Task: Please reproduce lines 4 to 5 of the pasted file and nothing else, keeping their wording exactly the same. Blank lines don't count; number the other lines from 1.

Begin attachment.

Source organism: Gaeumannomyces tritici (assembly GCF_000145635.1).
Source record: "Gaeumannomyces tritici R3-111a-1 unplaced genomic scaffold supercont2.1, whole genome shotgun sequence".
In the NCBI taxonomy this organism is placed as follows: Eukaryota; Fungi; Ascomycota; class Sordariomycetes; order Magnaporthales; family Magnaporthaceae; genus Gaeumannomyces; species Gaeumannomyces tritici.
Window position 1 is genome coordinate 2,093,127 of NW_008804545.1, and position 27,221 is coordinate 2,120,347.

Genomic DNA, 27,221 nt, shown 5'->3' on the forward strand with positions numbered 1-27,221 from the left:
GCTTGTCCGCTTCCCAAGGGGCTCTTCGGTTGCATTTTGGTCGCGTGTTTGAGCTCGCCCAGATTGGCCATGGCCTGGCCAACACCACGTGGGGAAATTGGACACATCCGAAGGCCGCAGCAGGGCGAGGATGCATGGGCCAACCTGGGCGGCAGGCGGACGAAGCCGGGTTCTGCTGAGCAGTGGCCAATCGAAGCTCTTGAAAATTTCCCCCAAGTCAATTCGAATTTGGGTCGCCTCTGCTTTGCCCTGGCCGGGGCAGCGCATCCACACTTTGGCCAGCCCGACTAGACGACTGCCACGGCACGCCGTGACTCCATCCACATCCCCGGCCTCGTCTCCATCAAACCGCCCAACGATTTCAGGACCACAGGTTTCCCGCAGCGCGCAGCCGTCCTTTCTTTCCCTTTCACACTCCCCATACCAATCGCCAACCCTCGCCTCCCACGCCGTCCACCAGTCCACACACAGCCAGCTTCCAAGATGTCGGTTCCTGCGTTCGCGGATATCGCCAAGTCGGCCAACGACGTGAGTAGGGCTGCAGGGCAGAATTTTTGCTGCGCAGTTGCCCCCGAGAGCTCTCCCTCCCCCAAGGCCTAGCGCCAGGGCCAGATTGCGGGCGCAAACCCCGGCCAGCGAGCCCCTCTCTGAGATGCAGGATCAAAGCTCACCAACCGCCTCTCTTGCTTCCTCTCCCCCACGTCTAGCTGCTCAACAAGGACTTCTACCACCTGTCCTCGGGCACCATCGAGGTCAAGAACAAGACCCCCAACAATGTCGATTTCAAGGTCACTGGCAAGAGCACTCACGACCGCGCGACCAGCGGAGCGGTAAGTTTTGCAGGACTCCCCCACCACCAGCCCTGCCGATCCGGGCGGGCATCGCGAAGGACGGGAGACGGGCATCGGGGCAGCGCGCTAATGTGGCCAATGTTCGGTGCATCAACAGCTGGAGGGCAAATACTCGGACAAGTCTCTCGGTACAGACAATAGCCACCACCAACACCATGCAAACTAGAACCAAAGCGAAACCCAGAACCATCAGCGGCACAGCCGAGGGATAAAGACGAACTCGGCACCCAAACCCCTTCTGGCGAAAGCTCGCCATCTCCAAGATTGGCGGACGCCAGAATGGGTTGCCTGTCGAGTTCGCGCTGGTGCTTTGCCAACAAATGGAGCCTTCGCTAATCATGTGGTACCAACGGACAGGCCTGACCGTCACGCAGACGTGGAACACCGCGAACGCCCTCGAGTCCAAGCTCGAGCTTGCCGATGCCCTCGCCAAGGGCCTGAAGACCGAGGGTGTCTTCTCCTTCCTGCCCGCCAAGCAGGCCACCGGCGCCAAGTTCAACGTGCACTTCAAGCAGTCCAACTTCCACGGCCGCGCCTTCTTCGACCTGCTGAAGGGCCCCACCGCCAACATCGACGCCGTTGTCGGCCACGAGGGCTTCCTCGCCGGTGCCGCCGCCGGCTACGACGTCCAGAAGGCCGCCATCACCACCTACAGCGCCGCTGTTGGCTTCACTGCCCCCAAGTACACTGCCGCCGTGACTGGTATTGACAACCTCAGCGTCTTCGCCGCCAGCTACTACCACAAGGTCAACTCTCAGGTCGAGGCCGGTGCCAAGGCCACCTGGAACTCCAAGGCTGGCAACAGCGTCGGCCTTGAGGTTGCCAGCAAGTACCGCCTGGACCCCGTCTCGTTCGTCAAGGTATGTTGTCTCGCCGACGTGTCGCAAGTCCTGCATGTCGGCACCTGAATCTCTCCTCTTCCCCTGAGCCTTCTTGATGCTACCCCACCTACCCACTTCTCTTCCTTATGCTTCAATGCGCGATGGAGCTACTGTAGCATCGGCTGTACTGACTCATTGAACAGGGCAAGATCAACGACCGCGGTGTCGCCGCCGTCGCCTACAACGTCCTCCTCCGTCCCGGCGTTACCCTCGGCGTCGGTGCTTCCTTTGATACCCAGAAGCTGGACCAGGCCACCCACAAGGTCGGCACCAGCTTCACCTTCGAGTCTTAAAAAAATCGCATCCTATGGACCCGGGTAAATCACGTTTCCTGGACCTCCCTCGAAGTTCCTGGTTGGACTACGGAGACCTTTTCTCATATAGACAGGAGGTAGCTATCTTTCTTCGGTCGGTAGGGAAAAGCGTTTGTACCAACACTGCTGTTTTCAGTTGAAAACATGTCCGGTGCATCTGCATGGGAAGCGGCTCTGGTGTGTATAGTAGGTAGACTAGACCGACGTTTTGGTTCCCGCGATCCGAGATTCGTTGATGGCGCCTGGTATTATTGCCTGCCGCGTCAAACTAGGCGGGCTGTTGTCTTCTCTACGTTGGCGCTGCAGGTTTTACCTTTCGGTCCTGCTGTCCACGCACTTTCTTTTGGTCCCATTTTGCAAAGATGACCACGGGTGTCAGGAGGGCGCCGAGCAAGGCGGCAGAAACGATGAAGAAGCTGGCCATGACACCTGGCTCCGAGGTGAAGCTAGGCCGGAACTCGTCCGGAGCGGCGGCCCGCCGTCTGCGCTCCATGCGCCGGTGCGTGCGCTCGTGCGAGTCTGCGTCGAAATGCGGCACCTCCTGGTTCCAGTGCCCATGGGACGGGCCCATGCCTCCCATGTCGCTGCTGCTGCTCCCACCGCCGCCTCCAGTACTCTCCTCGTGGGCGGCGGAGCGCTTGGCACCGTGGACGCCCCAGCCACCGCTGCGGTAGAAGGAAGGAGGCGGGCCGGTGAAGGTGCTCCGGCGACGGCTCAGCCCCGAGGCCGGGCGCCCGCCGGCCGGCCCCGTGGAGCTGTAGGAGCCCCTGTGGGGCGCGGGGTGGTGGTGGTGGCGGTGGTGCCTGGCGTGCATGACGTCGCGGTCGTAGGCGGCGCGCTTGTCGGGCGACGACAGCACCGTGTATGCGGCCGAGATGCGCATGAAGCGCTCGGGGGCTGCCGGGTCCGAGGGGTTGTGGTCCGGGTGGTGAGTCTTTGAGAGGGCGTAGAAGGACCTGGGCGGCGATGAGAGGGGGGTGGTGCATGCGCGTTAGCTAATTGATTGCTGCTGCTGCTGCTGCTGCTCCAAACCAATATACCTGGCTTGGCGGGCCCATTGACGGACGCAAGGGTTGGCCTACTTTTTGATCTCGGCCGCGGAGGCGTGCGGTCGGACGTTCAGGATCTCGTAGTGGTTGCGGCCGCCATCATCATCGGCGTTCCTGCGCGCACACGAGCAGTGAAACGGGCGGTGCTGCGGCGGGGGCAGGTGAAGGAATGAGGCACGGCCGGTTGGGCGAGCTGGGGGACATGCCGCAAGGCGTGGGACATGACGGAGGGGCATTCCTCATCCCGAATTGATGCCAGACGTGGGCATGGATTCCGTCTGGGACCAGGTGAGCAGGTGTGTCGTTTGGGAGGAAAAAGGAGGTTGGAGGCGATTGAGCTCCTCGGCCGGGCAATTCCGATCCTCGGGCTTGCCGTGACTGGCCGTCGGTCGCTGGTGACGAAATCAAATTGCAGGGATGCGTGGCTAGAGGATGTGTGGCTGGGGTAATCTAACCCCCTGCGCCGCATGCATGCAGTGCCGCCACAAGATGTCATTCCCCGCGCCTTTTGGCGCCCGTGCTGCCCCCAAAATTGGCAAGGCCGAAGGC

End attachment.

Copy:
Window position 1 is genome coordinate 2,093,127 of NW_008804545.1, and position 27,221 is coordinate 2,120,347.

Genomic DNA, 27,221 nt, shown 5'->3' on the forward strand with positions numbered 1-27,221 from the left: